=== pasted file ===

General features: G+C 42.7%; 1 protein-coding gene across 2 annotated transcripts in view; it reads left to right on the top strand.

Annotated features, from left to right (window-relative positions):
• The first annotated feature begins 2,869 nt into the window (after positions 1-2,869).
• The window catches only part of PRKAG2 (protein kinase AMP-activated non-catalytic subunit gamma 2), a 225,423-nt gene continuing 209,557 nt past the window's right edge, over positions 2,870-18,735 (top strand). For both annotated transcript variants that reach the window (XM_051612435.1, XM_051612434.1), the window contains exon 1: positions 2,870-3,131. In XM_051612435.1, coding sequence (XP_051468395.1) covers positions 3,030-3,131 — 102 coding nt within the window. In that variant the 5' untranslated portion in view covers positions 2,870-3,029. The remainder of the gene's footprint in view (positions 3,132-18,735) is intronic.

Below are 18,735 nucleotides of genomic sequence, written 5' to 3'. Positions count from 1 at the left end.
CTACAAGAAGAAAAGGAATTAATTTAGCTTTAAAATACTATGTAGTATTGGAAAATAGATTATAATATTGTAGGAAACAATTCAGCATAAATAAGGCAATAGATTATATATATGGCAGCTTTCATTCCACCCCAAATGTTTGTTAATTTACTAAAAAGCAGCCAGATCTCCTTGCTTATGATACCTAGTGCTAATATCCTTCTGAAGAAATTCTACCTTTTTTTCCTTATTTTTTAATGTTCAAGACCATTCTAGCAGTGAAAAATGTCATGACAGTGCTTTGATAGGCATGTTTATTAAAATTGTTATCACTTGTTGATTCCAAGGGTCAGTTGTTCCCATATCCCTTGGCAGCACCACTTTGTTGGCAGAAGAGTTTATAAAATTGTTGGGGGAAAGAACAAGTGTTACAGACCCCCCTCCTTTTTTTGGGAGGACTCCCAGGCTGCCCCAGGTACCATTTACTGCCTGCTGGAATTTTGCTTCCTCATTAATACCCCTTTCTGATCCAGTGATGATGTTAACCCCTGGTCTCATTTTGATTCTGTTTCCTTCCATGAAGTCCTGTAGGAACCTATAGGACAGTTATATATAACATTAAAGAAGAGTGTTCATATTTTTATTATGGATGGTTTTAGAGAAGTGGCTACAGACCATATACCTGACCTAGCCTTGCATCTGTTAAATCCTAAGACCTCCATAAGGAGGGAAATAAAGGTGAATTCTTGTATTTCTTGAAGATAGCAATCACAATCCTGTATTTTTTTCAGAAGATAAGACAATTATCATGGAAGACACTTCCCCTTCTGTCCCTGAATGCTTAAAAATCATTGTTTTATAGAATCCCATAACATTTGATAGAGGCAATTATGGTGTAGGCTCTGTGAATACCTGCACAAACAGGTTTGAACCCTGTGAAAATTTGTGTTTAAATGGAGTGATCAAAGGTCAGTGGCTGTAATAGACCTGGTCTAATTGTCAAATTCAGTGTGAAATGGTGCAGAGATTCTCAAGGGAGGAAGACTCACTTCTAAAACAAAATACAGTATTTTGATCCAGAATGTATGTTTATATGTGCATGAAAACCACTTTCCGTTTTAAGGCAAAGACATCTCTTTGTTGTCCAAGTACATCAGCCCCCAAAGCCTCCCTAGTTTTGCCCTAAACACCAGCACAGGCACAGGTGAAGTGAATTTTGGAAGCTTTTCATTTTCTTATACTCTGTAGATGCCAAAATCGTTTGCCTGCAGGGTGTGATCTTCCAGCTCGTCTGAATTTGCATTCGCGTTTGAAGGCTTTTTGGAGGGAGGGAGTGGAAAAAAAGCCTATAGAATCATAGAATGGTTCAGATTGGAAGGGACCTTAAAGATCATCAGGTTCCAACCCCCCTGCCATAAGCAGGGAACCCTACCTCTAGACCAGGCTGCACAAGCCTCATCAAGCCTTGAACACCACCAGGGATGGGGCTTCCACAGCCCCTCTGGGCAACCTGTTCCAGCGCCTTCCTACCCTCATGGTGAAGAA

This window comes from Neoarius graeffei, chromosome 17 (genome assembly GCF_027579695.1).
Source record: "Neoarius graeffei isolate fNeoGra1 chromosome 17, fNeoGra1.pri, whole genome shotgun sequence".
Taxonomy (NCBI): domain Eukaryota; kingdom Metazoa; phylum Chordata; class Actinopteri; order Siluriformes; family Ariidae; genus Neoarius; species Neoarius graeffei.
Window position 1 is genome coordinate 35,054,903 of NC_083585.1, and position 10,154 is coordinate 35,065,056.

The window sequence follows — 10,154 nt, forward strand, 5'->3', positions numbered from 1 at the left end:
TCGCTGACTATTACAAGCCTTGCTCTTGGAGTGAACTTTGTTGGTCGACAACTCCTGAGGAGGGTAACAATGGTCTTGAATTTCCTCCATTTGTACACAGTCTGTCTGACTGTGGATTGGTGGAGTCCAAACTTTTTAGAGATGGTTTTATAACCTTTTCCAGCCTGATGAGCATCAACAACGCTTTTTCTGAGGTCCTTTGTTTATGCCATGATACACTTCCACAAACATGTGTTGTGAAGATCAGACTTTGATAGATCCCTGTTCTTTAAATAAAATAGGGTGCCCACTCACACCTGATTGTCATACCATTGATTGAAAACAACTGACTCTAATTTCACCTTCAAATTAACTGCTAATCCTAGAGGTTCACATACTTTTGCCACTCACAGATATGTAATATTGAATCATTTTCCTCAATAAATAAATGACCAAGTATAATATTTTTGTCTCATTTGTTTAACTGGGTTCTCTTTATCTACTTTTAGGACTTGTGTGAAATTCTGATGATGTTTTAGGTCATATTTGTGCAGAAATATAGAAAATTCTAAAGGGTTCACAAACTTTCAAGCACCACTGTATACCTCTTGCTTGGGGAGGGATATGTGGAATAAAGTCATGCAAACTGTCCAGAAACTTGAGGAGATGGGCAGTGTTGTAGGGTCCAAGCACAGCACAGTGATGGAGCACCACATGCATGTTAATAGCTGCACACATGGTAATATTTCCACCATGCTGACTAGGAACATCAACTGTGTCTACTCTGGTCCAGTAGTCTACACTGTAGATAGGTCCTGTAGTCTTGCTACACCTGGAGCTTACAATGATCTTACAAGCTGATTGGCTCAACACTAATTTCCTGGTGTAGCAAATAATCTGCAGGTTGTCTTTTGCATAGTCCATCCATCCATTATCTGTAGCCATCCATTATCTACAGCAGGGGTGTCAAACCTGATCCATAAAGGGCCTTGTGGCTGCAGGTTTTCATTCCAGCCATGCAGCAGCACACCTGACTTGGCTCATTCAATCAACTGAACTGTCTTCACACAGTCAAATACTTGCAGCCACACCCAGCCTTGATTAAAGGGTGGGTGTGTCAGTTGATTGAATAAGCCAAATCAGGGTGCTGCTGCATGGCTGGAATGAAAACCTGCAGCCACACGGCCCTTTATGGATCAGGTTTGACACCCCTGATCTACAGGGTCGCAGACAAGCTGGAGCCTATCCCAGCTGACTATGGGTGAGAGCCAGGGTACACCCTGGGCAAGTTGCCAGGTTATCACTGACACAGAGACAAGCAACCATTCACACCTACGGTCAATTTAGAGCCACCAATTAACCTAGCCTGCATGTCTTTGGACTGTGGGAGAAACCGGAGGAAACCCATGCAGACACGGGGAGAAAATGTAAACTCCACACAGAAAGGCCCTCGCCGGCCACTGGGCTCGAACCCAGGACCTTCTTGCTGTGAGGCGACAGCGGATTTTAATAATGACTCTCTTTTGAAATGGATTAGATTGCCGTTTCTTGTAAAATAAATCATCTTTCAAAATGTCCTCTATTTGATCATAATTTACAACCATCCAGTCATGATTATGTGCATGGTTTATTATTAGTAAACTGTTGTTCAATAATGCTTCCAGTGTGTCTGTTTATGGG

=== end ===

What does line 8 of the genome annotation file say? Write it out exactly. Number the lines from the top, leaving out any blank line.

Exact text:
Source record: "Neoarius graeffei isolate fNeoGra1 chromosome 17, fNeoGra1.pri, whole genome shotgun sequence".